* A total of 21 always wins for the player. It never pushes against the dealer's 21.
* A five-card 21 pays 3:2, a six-card 21 pays 2:1, and a 21 with seven or more cards pays 3:1. A 21 composed of 6-7-8 or 7-7-7 of mixed suits pays 3:2, of the same suit pays 2:1, and of spades pays 3:1. These bonus payouts apply even if the hand was the result of a split. However, these bonus payouts do not apply if the 21 was the result of doubling.
* A "super bonus" of $1000 for bets under $25, and $5000 for bets of $25 and over, is paid on a suited 7-7-7 against any dealer 7. All other players at the table receive a $50 "envy bonus". The super bonus is not paid on split hands.
* The Meskwaki casino[1] in central Iowa and the Red Dragon casino near Seattle, Washington pays 3:2 on blackjacks obtained after splitting Aces or face cards, in addition to the 3:2 payout on regular blackjacks.

The removal of the four tens in each deck gives roughly a 2% advantage to the dealer. This is almost fully compensated by the liberal Spanish 21 rules.

Match the Dealer

Match the Dealer is a side bet offered on most Spanish 21 games. The player wins the side bet if the rank of either or both of their initial two cards matches the rank of the dealer's up card. If the cards match in both rank and suit, the player wins a bigger payout. Some casinos offer a second Match the Dealer bet which wins when either or both of the player's initial two cards match the dealer's hole card.

Card Counting in Spanish 21

The five-, six-, and seven-card bonuses make small cards more valuable in Spanish 21 than in Blackjack, and the ten-spot cards are removed. It was thought that the combined effect of these would render card counting ineffective. In fact, the opposite is true; Spanish 21 is more vulnerable to card counting than Blackjack for several reasons:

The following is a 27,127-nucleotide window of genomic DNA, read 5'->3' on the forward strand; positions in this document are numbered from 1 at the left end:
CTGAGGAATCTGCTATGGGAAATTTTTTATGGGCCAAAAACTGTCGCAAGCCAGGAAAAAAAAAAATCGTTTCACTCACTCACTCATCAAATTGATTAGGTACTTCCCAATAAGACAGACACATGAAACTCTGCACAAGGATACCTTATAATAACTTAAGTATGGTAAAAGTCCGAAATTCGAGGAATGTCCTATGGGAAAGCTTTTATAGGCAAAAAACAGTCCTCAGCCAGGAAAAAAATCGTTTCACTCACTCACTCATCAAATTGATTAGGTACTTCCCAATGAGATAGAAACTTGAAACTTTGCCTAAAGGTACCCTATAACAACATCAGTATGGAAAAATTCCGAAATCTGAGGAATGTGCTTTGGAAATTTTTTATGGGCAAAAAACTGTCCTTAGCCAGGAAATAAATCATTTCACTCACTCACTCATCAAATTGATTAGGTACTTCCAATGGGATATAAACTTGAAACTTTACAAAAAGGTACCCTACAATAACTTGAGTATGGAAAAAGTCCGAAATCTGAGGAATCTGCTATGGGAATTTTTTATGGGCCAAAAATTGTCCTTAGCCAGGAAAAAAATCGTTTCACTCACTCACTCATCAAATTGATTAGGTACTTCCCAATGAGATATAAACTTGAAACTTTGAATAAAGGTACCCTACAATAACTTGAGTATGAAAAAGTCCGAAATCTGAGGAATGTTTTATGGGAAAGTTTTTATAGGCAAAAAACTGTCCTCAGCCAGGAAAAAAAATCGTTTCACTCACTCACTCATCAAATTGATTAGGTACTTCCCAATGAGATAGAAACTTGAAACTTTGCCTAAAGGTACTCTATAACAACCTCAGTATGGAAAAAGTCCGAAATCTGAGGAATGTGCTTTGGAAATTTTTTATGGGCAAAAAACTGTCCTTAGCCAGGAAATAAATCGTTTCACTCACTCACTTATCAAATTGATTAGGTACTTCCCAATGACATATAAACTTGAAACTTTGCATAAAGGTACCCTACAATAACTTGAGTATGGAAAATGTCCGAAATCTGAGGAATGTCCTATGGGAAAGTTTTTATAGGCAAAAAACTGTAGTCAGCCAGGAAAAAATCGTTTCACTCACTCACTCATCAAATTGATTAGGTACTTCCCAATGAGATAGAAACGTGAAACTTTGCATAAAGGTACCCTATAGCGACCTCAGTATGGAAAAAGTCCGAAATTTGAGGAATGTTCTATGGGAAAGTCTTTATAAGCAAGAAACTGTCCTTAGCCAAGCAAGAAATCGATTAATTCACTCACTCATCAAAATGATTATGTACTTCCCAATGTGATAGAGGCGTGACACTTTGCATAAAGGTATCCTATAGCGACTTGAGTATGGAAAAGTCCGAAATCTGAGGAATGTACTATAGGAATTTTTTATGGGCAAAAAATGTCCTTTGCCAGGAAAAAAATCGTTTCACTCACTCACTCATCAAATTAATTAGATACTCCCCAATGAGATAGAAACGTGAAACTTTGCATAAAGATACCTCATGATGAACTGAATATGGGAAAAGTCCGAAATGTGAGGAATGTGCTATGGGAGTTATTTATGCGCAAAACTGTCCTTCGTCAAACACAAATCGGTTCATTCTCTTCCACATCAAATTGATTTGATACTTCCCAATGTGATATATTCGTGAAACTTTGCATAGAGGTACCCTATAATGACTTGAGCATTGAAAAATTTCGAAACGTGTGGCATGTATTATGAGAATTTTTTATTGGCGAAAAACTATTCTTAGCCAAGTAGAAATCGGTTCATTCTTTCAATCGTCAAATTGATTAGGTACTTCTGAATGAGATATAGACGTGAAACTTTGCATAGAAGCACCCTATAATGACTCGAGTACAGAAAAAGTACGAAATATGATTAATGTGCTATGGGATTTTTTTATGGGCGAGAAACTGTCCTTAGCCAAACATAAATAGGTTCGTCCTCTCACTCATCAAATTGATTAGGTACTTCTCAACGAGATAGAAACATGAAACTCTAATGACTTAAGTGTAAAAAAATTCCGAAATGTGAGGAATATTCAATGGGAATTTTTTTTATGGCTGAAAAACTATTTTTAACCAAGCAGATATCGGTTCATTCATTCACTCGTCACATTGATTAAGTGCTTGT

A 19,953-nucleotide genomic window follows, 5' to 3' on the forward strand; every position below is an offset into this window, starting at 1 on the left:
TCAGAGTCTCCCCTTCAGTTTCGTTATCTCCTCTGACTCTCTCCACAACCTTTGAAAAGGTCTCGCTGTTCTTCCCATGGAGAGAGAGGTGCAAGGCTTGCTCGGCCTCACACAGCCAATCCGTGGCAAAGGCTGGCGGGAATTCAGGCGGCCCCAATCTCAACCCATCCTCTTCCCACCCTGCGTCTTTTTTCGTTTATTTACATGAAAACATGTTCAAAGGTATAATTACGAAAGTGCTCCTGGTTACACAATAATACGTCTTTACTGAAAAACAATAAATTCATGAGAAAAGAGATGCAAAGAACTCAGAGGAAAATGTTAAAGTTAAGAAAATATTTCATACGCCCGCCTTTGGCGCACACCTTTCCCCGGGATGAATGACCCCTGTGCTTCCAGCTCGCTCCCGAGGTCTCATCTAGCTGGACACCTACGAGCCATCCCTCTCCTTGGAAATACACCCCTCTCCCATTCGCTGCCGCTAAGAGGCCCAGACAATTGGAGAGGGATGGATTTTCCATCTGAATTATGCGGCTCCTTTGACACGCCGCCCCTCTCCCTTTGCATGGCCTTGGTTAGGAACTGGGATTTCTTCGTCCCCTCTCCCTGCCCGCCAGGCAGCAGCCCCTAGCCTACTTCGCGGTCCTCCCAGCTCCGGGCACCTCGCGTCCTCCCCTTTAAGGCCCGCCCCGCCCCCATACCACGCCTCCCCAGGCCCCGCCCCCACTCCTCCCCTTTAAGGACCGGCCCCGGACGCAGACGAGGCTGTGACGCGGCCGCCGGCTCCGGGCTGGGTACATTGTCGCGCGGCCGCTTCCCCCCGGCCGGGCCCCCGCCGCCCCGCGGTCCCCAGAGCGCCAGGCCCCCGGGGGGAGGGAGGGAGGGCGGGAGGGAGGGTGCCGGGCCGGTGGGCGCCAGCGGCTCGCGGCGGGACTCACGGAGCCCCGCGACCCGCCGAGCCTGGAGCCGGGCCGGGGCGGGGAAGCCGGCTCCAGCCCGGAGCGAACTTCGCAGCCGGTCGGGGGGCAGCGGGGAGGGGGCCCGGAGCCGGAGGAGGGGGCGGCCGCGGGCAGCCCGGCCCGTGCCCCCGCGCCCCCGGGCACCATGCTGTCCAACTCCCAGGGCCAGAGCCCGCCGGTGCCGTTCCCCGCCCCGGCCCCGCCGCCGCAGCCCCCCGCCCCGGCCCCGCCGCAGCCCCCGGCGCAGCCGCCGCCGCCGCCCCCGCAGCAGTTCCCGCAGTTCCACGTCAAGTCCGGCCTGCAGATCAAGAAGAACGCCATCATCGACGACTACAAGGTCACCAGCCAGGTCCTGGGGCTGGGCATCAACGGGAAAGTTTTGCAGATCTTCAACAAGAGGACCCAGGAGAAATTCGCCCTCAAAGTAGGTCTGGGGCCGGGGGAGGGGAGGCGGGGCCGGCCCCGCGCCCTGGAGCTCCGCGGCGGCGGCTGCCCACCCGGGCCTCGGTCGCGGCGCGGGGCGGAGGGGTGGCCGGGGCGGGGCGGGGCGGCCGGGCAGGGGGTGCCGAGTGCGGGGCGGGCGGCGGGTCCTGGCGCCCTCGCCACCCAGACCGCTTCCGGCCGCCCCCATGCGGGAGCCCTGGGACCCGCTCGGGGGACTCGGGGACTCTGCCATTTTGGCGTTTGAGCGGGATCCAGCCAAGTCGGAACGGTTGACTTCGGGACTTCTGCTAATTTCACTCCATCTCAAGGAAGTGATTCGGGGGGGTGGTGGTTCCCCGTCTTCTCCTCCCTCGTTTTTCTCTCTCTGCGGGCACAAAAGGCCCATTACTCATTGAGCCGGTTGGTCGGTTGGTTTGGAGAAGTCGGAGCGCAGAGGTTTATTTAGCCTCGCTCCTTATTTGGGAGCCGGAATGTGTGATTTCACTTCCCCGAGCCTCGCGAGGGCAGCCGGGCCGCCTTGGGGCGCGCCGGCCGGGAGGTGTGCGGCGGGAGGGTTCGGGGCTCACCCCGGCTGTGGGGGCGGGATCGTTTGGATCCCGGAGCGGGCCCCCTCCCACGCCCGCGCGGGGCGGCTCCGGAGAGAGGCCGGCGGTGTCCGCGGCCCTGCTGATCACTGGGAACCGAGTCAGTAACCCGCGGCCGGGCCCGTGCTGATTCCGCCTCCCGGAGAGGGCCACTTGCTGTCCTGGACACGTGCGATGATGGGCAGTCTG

* The most player-advantageous card (Ace) occurs in a higher proportion (1/12 instead of 1/13)
* Resplitting Aces and drawing on split Aces is permitted, making Aces even more player-advantageous.
* Naturals (a k a Blackjacks) are always paid out at 3:2, even against a dealer natural, making Aces even more player-advantageous.
* In both games, card counters win more double downs at high counts. As the rules permit doubling after any number of cards, card counters get even more benefit from high-count doubling.
* In both games, stiff hands (a k a "bust hands") are the most common type of hand. In Blackjack multiple-deck basic strategy, players stand on all stiff hands versus 2, 3, 4, 5, and 6, except for 12 versus 2 and 3. Hence, as the count increases, there is very little scope for play variation. In Spanish 21, there is much greater scope for play variation with the count. As a result, indices have a much greater impact on win rate in Spanish 21 than Blackjack.
* For each increase of +1 in the Hi-Lo true count, the average increase in the natural frequency is 17% higher than in Blackjack, and the Spanish 21 advantage, using indices, increases by an average of 0.65%, which exceeds Blackjack. Indices have a greater effect on win rate than in Blackjack.[2]
* Because many casinos don't perceive card counters as a threat on Spanish 21, it is easier to get away with a large betting spread[3]. It is possible to bet perfectly proportional to your advantage, thus optimising your win rate in a way that has not been possible in Blackjack for decades. It is also possible to play a pure Wonging game without being asked to leave.

As a result, Spanish 21 games with low house edges (S17 and H17 with redoubling) will give the card counter a better return for a given bankroll than most Blackjack games.

In addition to card counting, other advantage play techniques, such as hole carding and ace sequencing are possible.